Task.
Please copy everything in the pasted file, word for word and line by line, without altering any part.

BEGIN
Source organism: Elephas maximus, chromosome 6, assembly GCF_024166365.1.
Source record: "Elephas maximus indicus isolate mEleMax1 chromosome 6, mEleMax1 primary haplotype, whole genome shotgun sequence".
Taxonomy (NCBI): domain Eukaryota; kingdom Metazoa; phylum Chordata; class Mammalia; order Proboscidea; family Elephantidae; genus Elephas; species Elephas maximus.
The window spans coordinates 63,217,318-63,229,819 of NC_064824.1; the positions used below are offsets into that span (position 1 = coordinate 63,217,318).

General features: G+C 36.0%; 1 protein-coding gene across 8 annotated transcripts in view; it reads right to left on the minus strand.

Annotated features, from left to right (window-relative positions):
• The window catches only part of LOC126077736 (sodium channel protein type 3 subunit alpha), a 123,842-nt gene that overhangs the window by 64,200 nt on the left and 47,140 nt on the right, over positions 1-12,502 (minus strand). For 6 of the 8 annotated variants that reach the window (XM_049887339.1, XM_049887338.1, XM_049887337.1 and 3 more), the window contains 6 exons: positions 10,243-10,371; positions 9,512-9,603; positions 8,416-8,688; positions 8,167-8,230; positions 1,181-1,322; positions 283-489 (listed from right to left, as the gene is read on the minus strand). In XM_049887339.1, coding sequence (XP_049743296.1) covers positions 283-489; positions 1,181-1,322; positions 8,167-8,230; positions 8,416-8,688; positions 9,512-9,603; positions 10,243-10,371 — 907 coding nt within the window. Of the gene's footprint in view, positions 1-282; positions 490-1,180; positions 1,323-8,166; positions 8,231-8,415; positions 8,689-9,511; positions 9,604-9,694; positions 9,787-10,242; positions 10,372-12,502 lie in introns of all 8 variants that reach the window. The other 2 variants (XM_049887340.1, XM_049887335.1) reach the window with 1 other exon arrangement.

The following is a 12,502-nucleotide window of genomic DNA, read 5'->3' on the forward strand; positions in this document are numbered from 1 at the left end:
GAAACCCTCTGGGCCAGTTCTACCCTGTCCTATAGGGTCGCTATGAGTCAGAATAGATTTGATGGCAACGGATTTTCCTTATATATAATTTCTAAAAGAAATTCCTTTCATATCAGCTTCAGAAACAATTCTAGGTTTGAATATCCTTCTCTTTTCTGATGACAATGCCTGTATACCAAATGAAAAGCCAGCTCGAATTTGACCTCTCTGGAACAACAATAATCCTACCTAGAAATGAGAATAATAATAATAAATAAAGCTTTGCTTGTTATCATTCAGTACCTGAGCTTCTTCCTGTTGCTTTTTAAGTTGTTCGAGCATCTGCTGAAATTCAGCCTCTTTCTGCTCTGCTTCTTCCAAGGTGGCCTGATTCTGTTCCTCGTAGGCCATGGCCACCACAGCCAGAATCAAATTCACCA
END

Source organism: Elephas maximus, chromosome 6, assembly GCF_024166365.1.
Source record: "Elephas maximus indicus isolate mEleMax1 chromosome 6, mEleMax1 primary haplotype, whole genome shotgun sequence".
Taxonomy (NCBI): domain Eukaryota; kingdom Metazoa; phylum Chordata; class Mammalia; order Proboscidea; family Elephantidae; genus Elephas; species Elephas maximus.
The window spans coordinates 63,217,318-63,229,819 of NC_064824.1; the positions used below are offsets into that span (position 1 = coordinate 63,217,318).

General features: G+C 36.0%; 1 protein-coding gene across 8 annotated transcripts in view; it reads right to left on the minus strand.

Annotated features, from left to right (window-relative positions):
• The window catches only part of LOC126077736 (sodium channel protein type 3 subunit alpha), a 123,842-nt gene that overhangs the window by 64,200 nt on the left and 47,140 nt on the right, over positions 1-12,502 (minus strand). For 6 of the 8 annotated variants that reach the window (XM_049887339.1, XM_049887338.1, XM_049887337.1 and 3 more), the window contains 6 exons: positions 10,243-10,371; positions 9,512-9,603; positions 8,416-8,688; positions 8,167-8,230; positions 1,181-1,322; positions 283-489 (listed from right to left, as the gene is read on the minus strand). In XM_049887339.1, coding sequence (XP_049743296.1) covers positions 283-489; positions 1,181-1,322; positions 8,167-8,230; positions 8,416-8,688; positions 9,512-9,603; positions 10,243-10,371 — 907 coding nt within the window. Of the gene's footprint in view, positions 1-282; positions 490-1,180; positions 1,323-8,166; positions 8,231-8,415; positions 8,689-9,511; positions 9,604-9,694; positions 9,787-10,242; positions 10,372-12,502 lie in introns of all 8 variants that reach the window. The other 2 variants (XM_049887340.1, XM_049887335.1) reach the window with 1 other exon arrangement.

The following is a 12,502-nucleotide window of genomic DNA, read 5'->3' on the forward strand; positions in this document are numbered from 1 at the left end:
GAAACCCTCTGGGCCAGTTCTACCCTGTCCTATAGGGTCGCTATGAGTCAGAATAGATTTGATGGCAACGGATTTTCCTTATATATAATTTCTAAAAGAAATTCCTTTCATATCAGCTTCAGAAACAATTCTAGGTTTGAATATCCTTCTCTTTTCTGATGACAATGCCTGTATACCAAATGAAAAGCCAGCTCGAATTTGACCTCTCTGGAACAACAATAATCCTACCTAGAAATGAGAATAATAATAATAAATAAAGCTTTGCTTGTTATCATTCAGTACCTGAGCTTCTTCCTGTTGCTTTTTAAGTTGTTCGAGCATCTGCTGAAATTCAGCCTCTTTCTGCTCTGCTTCTTCCAAGGTGGCCTGATTCTGTTCCTCGTAGGCCATGGCCACCACAGCCAGAATCAAATTCACCA